Big Mama loved to jump! She always knew exactly what she was doing, and I have to say, I never saw her refuse a fence (not jump it). She could pace herself and find the “just right” spot to rock back on her hind legs and spring into the air. She made it look easy.
But Big Mama on the hunt field was a different matter. It was all about staying with the pack and not letting the first several horses get too far in front of her. On the hunt field, Big Mama was completely in control; her rider, just a passenger. Even though we fitted her in a rubber Pelham bit, two reins to this bridle with a curb chain under her chin, the rider had little hope of having the upper hand.
Thanksgiving Day was always a big deal. Riders from horse farms in the Montgomery County area gathered at the big field in Gwynedd Valley off of Gypsy Hill Road for a drag hunt. In other words, someone (almost always Jack Trainor’s nephew Roger) went on ahead on a very sensible horse and had a long lead with some sort of bag that had the scent of fox. Roger dragged this scent before the foxhounds were unleashed and the hunt began. We never hunted live fox here, although they still do in Unionville, Pennsylvania, and I would imagine, in many places like Virginia and England.
The horses were always perfectly turned out, often braided for this event. The riders looked handsome in their riding coats, canary yellow vests, breeches, and shiny high boots made from the softest leather. Old timers and novices joined a crowd of more than fifty for this event followed by a breakfast (really brunch) at All Around Farm. Our riders were close enough to ride to the field where this hunt started and ride back to the stable after it was finished.
On one particular Thanksgiving hunt, Richard Fennelly (the stable manager and very Irish) needed a horse. So I offered Big Mama. Off they went, Richard with his stirrup leathers adjusted higher than normal for him because he was so tall and Mama was a little horse (“Big” came from her width, not her height!). There must have been more than a dozen riders from All Around. It was grand to see them jog off. We drove down the road and saw the start. Jack, wearing a bright red coat as the huntmaster, tooting a horn and leading the way.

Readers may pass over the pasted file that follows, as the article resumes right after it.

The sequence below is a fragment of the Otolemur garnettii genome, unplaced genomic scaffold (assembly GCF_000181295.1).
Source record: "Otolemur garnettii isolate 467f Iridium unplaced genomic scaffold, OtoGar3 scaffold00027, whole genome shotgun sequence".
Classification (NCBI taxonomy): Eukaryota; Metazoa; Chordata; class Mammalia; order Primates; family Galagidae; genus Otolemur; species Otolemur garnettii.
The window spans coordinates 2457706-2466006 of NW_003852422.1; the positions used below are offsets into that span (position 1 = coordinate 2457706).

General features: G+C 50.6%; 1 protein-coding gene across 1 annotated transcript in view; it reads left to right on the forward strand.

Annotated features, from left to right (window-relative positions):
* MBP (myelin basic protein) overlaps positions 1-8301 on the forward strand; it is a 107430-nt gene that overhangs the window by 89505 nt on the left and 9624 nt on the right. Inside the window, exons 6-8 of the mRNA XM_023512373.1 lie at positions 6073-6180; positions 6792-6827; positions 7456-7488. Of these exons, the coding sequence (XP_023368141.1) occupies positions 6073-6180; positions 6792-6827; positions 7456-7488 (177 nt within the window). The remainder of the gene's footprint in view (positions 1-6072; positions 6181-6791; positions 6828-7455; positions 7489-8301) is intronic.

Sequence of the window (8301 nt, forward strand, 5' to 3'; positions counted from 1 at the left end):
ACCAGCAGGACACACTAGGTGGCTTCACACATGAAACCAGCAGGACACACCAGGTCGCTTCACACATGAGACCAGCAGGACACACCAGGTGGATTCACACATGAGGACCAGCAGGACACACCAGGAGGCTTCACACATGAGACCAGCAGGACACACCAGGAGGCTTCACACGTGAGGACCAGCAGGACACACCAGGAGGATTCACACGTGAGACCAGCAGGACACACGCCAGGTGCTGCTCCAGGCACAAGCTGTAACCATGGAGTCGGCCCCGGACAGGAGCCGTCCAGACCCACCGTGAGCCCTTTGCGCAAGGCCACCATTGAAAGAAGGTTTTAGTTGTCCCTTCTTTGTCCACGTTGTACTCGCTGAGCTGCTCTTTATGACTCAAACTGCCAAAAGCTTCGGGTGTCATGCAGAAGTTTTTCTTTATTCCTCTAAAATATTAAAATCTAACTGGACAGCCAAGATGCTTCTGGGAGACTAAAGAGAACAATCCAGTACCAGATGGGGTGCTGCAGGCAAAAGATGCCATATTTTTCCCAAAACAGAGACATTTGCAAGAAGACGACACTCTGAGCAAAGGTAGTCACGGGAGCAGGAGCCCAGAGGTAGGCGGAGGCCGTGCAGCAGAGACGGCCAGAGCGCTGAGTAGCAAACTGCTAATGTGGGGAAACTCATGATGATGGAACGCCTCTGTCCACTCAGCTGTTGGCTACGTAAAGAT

When our riders returned to the stable, they were all laughing and chattering. “What’s so funny?” I queried.
“Ask Richard!” Jennifer said in spurts of giggles.
“It seems that Big Mama has a mind of her own. I tried to get her to slow down,” he said in his Irish accent, “but she was exhausting me. So I stopped pulling on the reins, and I realized that she only went a wee bit faster and my arms could relax.”
“Tell her the rest,” Jen said with a funny look on her face.
“Yes,” Jessie sputtered. “Tell Dormouse about how you broke the rule about everyone following single file when we jump a fence.”
“W-e-l-l, you see we were riding to a coop and Mama decided she wanted to canter alongside this beautiful grey gelding. I couldn’t get her to slow down. So I tipped my hat to the lady riding the big grey and said ‘It looks like we’re going to be jumping the next fence together, Ma’am.’ She looked as white as a ghost. I’m not sure she understood what was going to happen. But she jumped the coop and Mama and I sailed over the three-rail fence. We were in the air at exactly the same time and landed together. Then Mama picked up a little speed to catch up with the horses in the very front.”
I just shook my head. Big Mama had a mind of her own! She was like a little freight train on the hunt field. Maybe Richard was right. Just throw the reins at her, lean a little forward, grab mane, and go!”